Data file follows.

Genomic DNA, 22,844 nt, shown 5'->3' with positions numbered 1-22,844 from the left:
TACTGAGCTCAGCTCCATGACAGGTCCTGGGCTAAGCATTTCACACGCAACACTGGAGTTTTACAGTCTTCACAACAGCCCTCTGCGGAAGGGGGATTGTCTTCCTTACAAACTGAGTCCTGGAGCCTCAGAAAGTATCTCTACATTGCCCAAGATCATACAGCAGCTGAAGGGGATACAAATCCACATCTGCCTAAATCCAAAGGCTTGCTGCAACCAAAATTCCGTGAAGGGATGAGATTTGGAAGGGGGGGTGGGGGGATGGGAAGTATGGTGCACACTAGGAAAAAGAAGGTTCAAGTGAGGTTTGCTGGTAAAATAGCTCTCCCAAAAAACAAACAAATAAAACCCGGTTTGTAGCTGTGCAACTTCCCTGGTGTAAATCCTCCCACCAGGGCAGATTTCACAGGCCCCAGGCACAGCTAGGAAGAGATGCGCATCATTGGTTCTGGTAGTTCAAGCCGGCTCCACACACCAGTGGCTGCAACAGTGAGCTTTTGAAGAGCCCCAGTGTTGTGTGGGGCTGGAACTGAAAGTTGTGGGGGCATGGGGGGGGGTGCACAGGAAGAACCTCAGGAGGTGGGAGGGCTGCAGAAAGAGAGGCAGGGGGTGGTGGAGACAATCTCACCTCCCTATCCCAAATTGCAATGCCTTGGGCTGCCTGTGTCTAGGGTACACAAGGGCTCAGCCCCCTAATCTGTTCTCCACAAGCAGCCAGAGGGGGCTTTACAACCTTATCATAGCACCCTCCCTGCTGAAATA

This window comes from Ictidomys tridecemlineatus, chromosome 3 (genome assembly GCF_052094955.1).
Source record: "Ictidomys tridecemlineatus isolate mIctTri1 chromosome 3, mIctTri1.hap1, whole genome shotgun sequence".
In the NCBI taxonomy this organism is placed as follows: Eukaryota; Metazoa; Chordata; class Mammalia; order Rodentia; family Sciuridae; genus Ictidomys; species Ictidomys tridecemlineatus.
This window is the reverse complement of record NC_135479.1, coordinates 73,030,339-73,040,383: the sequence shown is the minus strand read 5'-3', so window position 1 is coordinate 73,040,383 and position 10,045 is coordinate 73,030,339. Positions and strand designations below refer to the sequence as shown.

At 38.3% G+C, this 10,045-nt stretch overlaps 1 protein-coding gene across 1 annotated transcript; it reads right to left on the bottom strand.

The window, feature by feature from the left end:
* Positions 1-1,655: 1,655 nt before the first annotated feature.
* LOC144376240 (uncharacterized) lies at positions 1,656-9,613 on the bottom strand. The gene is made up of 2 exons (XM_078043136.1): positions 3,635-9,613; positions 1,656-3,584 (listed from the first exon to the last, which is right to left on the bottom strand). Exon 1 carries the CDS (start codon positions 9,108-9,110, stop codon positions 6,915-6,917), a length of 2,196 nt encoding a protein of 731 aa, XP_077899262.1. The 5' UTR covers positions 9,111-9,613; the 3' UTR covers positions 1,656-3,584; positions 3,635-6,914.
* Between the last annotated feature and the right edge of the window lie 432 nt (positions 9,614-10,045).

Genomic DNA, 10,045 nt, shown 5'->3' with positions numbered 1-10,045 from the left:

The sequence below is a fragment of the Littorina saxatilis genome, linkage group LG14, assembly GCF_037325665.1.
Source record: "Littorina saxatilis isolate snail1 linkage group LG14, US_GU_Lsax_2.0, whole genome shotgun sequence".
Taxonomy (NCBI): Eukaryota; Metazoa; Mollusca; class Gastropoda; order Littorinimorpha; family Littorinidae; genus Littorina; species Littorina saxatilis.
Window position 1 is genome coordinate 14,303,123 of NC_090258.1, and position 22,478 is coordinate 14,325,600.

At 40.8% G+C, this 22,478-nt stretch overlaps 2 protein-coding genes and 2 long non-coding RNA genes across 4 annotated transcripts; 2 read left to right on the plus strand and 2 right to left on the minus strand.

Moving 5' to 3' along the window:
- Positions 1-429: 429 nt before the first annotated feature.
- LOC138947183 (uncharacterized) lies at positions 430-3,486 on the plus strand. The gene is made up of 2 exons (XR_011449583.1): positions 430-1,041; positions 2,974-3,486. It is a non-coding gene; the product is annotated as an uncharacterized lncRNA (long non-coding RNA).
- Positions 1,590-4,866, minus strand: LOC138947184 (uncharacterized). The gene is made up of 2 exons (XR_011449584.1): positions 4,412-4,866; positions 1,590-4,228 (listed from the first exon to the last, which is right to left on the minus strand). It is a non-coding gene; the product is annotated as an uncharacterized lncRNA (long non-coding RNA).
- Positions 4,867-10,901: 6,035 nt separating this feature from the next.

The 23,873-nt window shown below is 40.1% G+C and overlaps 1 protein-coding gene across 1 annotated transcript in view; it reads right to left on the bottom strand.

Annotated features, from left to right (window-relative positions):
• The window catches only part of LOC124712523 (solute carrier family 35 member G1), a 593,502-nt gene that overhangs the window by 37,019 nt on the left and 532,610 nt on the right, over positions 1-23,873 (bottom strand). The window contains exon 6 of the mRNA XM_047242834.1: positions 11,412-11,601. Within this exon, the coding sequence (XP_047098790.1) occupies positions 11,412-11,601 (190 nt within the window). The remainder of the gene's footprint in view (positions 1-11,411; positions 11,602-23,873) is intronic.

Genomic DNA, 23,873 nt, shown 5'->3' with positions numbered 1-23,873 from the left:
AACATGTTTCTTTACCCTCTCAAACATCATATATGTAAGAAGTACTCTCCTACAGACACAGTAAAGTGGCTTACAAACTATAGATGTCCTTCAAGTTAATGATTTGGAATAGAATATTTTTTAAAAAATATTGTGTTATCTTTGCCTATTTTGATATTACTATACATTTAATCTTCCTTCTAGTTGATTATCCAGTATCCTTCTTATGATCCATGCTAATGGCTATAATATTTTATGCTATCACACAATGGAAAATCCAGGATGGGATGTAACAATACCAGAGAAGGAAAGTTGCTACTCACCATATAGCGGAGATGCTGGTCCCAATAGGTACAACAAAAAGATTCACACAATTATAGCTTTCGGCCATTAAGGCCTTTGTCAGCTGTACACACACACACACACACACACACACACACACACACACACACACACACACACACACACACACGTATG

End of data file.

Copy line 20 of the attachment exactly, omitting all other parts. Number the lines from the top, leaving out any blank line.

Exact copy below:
- LOC138947183 (uncharacterized) lies at positions 430-3,486 on the plus strand. The gene is made up of 2 exons (XR_011449583.1): positions 430-1,041; positions 2,974-3,486. It is a non-coding gene; the product is annotated as an uncharacterized lncRNA (long non-coding RNA).